The coronation of Nina Davuluri as Miss America 2014 has set the Internet ablaze with commentary.
Some people are lauding the Indian-American’s beauty, others are not mincing their derision, questioning why the crown would be awarded to a “Miss 7-11,” someone who doesn’t look like a “real” Miss America.
My Facebook page, though, is filled with posts from jubilating fellow Indians, here and in India, thrilled that one of us has been acknowledged for her beauty. Yet as I share their happiness and pride, I can’t help but wonder: Would Miss Davuluri ever have won the title of Miss India?
As an Indian woman, I’ll admit to being a victim of the general malaise we have with our skin color. I was raised in the west by a mother who assuaged my childhood discomfort at being a lone brown girl in a sea of white by telling me that when those girls grew up, they would want to be just like me and would spend hours sitting out in the sun to get the skin color that I had naturally (that’s true).
And yet at the same time, it was ingrained in me somewhere, as it is in many Indians, that fair, not dark, is what constitutes beauty. Indeed, I spent countless nights as a child hoping I would wake up the next day and be white.
Rare is the Indian woman who will describe her complexion as brown (“wheatish” is the adjective of choice), and though most of us are brown, and our beauty has been admired in many parts of the world, it seems that fairness remains the number one criteria for judging beauty worth in India (In my mother’s time, the fairer you were the better you’d marry).
Most Indian women are careful not to wear colors that enhance their brownness. We never expose ourselves to the sun and for years, skin lightening creams were by far the highest grossing products on the Indian beauty market. Worse, they’re promoted by celebrities and Bollywood movie stars.
I was once asked by an Indian lady whether I felt a “complex” being around my husband.
“Because he’s so fair-skinned and handsome and you’re so…dark,” she said.
No, she didn’t add the word “ugly,” but she may as well have.
I’m not sure, given her skin color, whether the beautiful Miss Davuluri would even have competed in a Miss India pageant, so in that sense, we Americans should feel really proud today.
For decades, Indians in the United States have been recognized for their academic achievements and professional success. But when an Indian-American wins the country’s most important beauty pageant, “it not only shifts the focus away from spelling bees and casts us in a different light, it sews us more tightly into the national fabric,” says Radhika Parameswaran, a professor at the School of Journalism, University of Indiana, Bloomington, and affiliated with the Center for the Study of Global Change.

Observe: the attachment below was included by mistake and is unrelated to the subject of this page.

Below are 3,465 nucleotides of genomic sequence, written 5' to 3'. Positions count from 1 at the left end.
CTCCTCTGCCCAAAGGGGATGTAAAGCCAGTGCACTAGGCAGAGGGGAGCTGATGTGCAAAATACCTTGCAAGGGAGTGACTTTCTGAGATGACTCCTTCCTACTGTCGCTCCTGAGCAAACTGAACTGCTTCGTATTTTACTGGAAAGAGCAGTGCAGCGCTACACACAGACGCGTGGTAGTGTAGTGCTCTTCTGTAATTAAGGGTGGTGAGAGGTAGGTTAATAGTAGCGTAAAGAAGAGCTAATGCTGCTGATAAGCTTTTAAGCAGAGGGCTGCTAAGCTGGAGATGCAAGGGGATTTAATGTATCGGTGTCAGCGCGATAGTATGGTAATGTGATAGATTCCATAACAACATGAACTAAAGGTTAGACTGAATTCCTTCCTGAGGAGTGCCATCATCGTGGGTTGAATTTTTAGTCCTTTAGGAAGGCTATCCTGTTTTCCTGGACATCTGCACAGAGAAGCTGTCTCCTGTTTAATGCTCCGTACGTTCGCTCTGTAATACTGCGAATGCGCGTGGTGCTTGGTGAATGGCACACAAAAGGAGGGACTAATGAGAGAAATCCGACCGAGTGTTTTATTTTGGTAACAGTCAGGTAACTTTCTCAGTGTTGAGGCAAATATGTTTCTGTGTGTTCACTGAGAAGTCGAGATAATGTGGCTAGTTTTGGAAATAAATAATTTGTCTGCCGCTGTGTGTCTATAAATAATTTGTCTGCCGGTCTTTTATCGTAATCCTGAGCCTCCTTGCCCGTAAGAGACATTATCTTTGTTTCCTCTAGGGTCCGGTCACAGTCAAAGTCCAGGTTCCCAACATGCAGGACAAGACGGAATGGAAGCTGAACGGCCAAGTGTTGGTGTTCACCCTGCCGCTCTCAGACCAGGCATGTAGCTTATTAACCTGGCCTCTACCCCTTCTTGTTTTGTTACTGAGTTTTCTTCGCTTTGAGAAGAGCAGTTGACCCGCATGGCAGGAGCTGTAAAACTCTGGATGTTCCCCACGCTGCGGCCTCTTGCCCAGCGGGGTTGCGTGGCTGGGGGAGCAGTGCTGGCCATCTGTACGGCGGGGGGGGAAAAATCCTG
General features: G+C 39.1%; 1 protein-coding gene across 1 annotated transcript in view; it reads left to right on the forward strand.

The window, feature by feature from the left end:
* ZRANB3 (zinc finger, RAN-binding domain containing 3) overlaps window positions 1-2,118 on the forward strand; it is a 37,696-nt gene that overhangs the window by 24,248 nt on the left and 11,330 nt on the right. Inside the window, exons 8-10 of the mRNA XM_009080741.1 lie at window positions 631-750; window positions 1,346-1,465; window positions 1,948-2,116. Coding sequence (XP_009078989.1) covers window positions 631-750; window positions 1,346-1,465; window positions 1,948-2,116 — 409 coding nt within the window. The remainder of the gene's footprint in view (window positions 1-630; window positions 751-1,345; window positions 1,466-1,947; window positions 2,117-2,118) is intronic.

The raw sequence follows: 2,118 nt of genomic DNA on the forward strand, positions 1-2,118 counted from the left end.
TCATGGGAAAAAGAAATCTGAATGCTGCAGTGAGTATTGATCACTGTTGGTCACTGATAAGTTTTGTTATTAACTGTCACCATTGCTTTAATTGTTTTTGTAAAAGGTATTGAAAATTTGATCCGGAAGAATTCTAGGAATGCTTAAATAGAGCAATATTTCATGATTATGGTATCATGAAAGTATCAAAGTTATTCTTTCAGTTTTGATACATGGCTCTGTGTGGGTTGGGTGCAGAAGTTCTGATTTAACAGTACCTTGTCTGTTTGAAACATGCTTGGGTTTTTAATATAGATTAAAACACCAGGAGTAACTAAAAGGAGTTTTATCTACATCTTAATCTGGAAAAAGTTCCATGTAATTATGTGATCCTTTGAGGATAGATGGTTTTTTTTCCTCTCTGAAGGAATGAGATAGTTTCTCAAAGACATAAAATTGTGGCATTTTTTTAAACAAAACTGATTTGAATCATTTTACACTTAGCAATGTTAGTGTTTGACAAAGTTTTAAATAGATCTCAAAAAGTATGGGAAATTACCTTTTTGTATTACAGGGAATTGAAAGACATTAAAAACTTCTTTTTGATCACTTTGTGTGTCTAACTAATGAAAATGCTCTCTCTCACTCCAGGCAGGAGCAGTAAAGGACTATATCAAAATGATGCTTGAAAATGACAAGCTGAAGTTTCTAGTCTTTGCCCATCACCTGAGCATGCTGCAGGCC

That America has nationally recognized an Indian woman as beautiful is a big step forward for the country and the community, but Parameswaran—who does research on the cultural politics of skin color and beauty in a globalizing India—also believes that for Indians worldwide, the discussion on what constitutes beauty is only just beginning.
Because India and Indians are still strongly tied into the notion that fair skin constitutes beauty, she says. While today's debate is still only about appearance, skin color in Indian society has far deeper implications, Parameswaran says, since it’s strongly linked to class and caste, to opportunities and lack thereof. Most importantly, it’s linked to “reproducing your family,” she says, “and the idea of marrying someone fair just to have fair kids is still very strong.”
Effecting a cultural and societal change will take a long, long time, she says, “but I do feel that we’ve moved from accepting skin color as the unstated and brought it out to a place where at least we’re talking about it.”
I am also optimistic that beauty standards will change in India. Today, there’s a strong movement going on, entitled “Dark is Beautiful” and championed by the very talented actress Nandita Das—who is not fair and doesn’t care.
The movement has been doing the Facebook rounds and challenges the long-held view in India that both success and beauty are synonymous with fairness. It also aims to stem the obsession Indians—both female and male—have with whitening creams, and guess what: According to reports, the sales of those creams really have come down in India.
Perhaps that’s also due to the economic cycle, but I for one am listening to Nandita and I know many others are spreading the word. We will get there and Nina Davuluri’s coronation will be a part of that.
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